Hello there. I hope that you are sitting comfortably after another lovely relaxing weekend and are ready for a wonderful story from guests Mary & Clive Harber and Joyce & Jeff Serf. Such a wonderful story needs no musings from me so lets dive straight into it…
“We first went on safari in 1976 when we visited East Africa. Since then, we have undertaken numerous safaris, sometimes back to East Africa, but also across much of Southern Africa. We had many memorable experiences, but as time progressed one keenness developed into a burning ambition. For us one animal took on legendary status. More than any other, we wanted to see wild dogs.
After nearly 30 years, in 2004, we saw our first wild dogs … a fleeting image of several tails wagging above the grass … then a dog stood on its long legs and looked directly towards our vehicle. This didn’t quench our thirst at all; like addicts, we craved more. Over the next few years, we had differing wild dog experiences … following a lone dog for about a mile as it sprinted along a road … spending a magic 15 minutes with a pack as they lay in front of our vehicle before wandering into the bush … hearing, but not catching sight of some dogs as they walked through the long grass.
In 2018 we visited Tena Tena and Luangwa River Camp, hoping, be not expecting, to see dogs. We didn’t. Since then, we have read Robin Pope Safaris’ weekly newsletter in preparation for our return, enjoying (and envying) the reported experiences and sightings of all wildlife. We thought the best possibility of seeing wild dogs would be at Nsefu and so when we arrived at Tena Tena in September 2023 prior to our stay at Nsefu and met a family who had just left Nsefu, we were disappointed, but not surprised, to be informed that they had enjoyed their stay tremendously, but, alas, no dogs.
Oh, how little faith we had.
After our first breakfast at Nsefu, we were walking towards the truck when Willie ran down towards the breakfast table to scare away a vervet monkey. He stopped, yelled, and pointed to the opposite bank. In the far distance we could just about make out 4 dogs. We were happy. That morning’s game drive took us back to the leopard we’d found the previous evening. Of course, by “we” I mean Willie. After that, we/Willie found a pack of 19 dogs – the 9 adults lay in the grass trying to sleep, while the 10 pups played with each other, climbed over the adults and generally entertained us for about 20 minutes. We left them in peace. We were very happy.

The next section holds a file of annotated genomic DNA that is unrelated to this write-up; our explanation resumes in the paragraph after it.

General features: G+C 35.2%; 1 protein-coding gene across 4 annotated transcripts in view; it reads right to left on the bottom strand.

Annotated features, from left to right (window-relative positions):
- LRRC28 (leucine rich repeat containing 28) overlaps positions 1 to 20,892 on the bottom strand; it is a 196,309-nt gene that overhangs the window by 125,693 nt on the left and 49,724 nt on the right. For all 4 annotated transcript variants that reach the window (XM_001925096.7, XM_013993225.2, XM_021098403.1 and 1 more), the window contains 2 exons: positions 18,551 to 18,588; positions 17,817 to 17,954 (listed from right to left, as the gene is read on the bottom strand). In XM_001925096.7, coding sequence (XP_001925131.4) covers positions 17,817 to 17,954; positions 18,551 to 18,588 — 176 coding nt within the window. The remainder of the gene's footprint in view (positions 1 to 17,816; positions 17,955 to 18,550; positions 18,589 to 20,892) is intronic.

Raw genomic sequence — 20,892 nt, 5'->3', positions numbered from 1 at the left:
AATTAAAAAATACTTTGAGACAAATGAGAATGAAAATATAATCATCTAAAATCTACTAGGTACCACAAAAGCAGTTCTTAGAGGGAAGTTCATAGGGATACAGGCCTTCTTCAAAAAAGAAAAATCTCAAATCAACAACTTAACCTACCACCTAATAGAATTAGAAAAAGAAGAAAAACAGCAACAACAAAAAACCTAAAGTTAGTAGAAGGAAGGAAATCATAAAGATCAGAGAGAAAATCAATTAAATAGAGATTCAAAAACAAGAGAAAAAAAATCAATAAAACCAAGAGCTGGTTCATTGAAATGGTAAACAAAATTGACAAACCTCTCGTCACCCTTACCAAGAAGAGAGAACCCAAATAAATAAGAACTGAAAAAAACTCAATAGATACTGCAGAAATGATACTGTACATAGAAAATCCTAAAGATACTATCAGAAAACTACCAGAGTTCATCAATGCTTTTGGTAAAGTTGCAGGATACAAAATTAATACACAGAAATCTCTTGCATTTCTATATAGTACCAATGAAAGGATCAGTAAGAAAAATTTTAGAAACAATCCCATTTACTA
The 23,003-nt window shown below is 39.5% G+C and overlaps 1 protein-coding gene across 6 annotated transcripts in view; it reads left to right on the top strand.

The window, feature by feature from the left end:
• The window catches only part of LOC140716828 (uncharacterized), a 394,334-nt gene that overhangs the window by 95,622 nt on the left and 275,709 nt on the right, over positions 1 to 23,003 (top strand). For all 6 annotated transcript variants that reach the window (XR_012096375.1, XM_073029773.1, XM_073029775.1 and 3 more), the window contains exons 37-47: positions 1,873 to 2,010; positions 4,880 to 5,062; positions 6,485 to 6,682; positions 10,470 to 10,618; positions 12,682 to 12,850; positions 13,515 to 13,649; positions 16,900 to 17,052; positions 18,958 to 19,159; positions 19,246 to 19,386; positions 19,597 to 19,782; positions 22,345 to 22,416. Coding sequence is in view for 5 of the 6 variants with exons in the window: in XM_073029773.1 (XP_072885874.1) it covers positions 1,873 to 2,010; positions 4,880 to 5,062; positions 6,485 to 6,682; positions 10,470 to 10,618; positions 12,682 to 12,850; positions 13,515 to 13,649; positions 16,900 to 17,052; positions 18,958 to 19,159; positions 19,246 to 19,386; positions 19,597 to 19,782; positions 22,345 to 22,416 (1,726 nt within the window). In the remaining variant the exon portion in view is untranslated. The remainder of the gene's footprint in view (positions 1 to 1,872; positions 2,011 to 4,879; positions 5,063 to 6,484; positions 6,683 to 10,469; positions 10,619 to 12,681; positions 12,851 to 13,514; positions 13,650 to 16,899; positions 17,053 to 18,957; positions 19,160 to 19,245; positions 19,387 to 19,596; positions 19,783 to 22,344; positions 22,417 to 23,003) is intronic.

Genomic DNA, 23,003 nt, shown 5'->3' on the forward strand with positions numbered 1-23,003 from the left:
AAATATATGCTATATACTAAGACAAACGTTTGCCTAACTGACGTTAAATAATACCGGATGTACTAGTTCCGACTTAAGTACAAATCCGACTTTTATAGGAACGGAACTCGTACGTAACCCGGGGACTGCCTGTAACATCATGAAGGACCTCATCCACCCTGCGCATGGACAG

That evening we returned to the dogs and found them preparing to move. Rather like a band of unruly children the pack set off down the track, individuals stopping to scratch, disappear into the bush, re-emerge, bite another’s tail, collapse into the dust for a few moments. We followed and as they approached a clearing their manner changed. One by one the adults went into hunting mode – dropping slightly, straightening their backs and pushing their ears flat against their heads and then, just as if someone had fired a starting pistol, the lead dogs set off at an unbelievable pace. We couldn’t follow as their stampede ignored terrain and vegetation. We did find them about 10 minutes later. The hunt had failed, and the dogs resigned themselves to a hungry night. We left them to sleep.
The following morning brought no sign of the dogs, so we had to settle for the usual suspects, including leopard and elephant. However, we/Willie did find them that evening as they moved in their usual confusion through the bush. We quickly lost them, but Willie heard elephants trumpeting very loudly and soon we saw a small herd “seeing off” the dogs. The dogs trotted towards us as we parked on the top of a sand cliff some 15-20 feet above the vast dry riverbed. As they approached the top of the cliff, their demeanour changed – straight backs, flat ears. The lead dog stood on the top of the cliff and, through the rapidly fading light, surveyed a large heard of puku about 400 yards away across the riverbed. They all returned the stare. Then the lead dog leapt off the cliff and began charging across the sand. Another four dogs followed. Even though their speed was astonishing, surely the buck would have plenty of warning of the approaching danger. However, they seemed to look at the approaching dogs for a long time before panic broke out and they scattered. The dogs brought down one puku and it was soon swamped under a mass of wild dogs’ legs, heads, bodies and ears. From the moment the lead dog took off to moment the puku went down was less than two minutes. Then, escorted by two adults, the 10 pups arrived and the excitement that ensued when the adults brought meat to them cannot be described. It was only matched by the silent excitement we experienced as we watched. A 15-minute episode that was worth waiting over 45 years for. We were ecstatic.
Like all addicts we want more and we’re already planning our return. We might even catch a glimpse of a wild dog. Now that alone would make the trip worthwhile.”
Wow, absolutely amazing! What a trip and what a sighting. Thank you so much for sharing this with us and we look forward to your next visit. Between now and then I hope that the stories you read and everyone else reads can keep the appetite to visit going. For this week though, this shall have to do and I shall bid you a very fond farewell and hope that you have a splendid week ahead with plenty of smiles and laughter and don’t forget to look after one another.